Rice Variety Selection - An Important First Step

Steven Linscombe  |  2/22/2017 2:11:38 PM

Rice Variety Selection - An Important First Step


Steve Linscombe

LSU AgCenter

Southwest Region/H. Rouse Caffey Rice Research Station

One of the first, and most important, decisions a rice producer makes each year is which variety to grow in each production field and whether to grow a long-grain or medium-grain variety.

Thirty-five years ago Louisiana was predominantly a medium-grain producing state. In the decade of the 1980s, we planted approximately 65 percent of our acreage in medium-grain varieties, with the remainder seeded to long-grain types. That has changed dramatically since then. In 2016, Louisiana planted over 95 percent of our acreage in long-grain types, with the remainder devoted to medium and specialty varieties. These changes occurred because of the market, as well as the release of more yield-competitive long-grain varieties. We expect to see a similar mix of grain types in 2017.

When selecting a variety, one must first decide whether to grow a conventional line or a Clearfield variety. A Clearfield variety allows the use of NewPath (and Beyond) herbicide, which helps control weedy red rice in a commercial rice field. If planting a conventional long grain, the predominant pureline varieties are Cheniere and Mermentau while the predominant hybrid is XL753.

Cheniere and Mermentau have comparable yield potential, and both exhibit semidwarf erect plant types and display excellent resistance to lodging. Both varieties are susceptible to sheath blight, and Cheniere is moderately susceptible to blast, while Mermentau is susceptible. Both varieties have very good milling characteristics, while Cheniere typically displays somewhat lower chalk scores and is often a preferred package quality variety. XL753 has excellent yield potential and a good disease package, but normally has somewhat high levels of grain chalk. The newer variety LaKast (Arkansas release) has shown good potential in Louisiana testing.

There are four Clearfield long-grain purelines: CL111, CL151, CL152 and CL153. All of these are semidwarfs, and CL151 is the most susceptible to lodging. CL111 is the earliest, and CL151 and CL153 have shown higher yield potential. CL153 has yield potential comparable to CL151 but is more resistant to lodging and has much better grain appearance quality. CL111 is rated as very susceptible to sheath blight, while the other three are rated as susceptible. CL151 is the most susceptible to blast disease. The newly released CL172 (Arkansas release) has performed well in Louisiana testing and has excellent grain quality. The Clearfield hybrids CLXL729 and CLXL745 both have excellent yield potential and good disease packages. However, both tend to have a high level of chalk in the milled grain.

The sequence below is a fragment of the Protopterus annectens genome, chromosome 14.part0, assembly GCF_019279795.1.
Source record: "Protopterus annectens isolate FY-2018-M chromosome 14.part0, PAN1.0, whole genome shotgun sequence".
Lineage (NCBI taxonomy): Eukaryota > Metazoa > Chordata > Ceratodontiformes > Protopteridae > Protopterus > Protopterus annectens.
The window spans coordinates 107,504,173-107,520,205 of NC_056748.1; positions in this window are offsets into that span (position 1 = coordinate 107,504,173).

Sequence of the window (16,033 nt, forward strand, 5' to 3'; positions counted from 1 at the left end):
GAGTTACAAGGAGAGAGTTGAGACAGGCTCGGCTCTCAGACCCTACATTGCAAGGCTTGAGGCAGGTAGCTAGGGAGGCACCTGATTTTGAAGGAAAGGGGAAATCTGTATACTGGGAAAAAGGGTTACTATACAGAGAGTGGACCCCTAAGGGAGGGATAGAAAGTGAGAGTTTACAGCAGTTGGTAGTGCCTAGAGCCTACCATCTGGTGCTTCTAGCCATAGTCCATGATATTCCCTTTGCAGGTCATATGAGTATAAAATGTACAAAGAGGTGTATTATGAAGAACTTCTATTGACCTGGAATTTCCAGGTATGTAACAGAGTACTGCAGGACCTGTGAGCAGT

Caffey and Jupiter are the two conventional medium grains available. Both of these have excellent yield potential and good milling characteristics. Caffey is rated as resistant to blast while Jupiter is rated as susceptible. Both are rated as moderately susceptible to sheath blight disease. Titan is a newly released conventional medium-grain variety from Arkansas. It has shown excellent yield potential and good quality. It is moderately susceptible to blast and susceptible to sheath blight. As seed becomes more readily available in future years, Titan might prove to be an excellent medium grain for Louisiana production. CL272 is the only Clearfield medium grain available. It has excellent yield potential but somewhat lower head rice yields than the other medium grains. CL272 is moderately susceptible to blast and susceptible to sheath blight.

While the acreage is small, specialty varieties are important for some producers. Both the Della and the Jazzman types have a similar aroma, but the Della types have conventional long-grain cereal chemistry while the Jazzman types have low amylose and low gelatinization temperature, which causes the grains to cook softer and somewhat stickier. Della-2 and Jazzman have a similar yield potential while Jazzman-2 has a little lower yield potential but somewhat better aroma and grain appearance than Jazzman. The specialty types should not be grown unless one has a contract or plans to do direct marketing. Because of the aromatic characteristic, these types cannot be mixed with regular long grains.

The LSU AgCenter publication, Rice Varieties and Management Tips 2017 (publication No. 2270) is available at your parish extension office or online at LSUAgCenter.com. The publication contains a great deal of additional information that will be useful in making variety selection decisions.


This project was partially supported by USDA National Institute of Food and Agriculture.

Permission granted February 15, 2017 by B. Leonards (LA Farm & Ranch) to republish article on www.lsuagcenter.com.

17-2 Variety Trial.JPG thumbnail

Rice variety yield trial.

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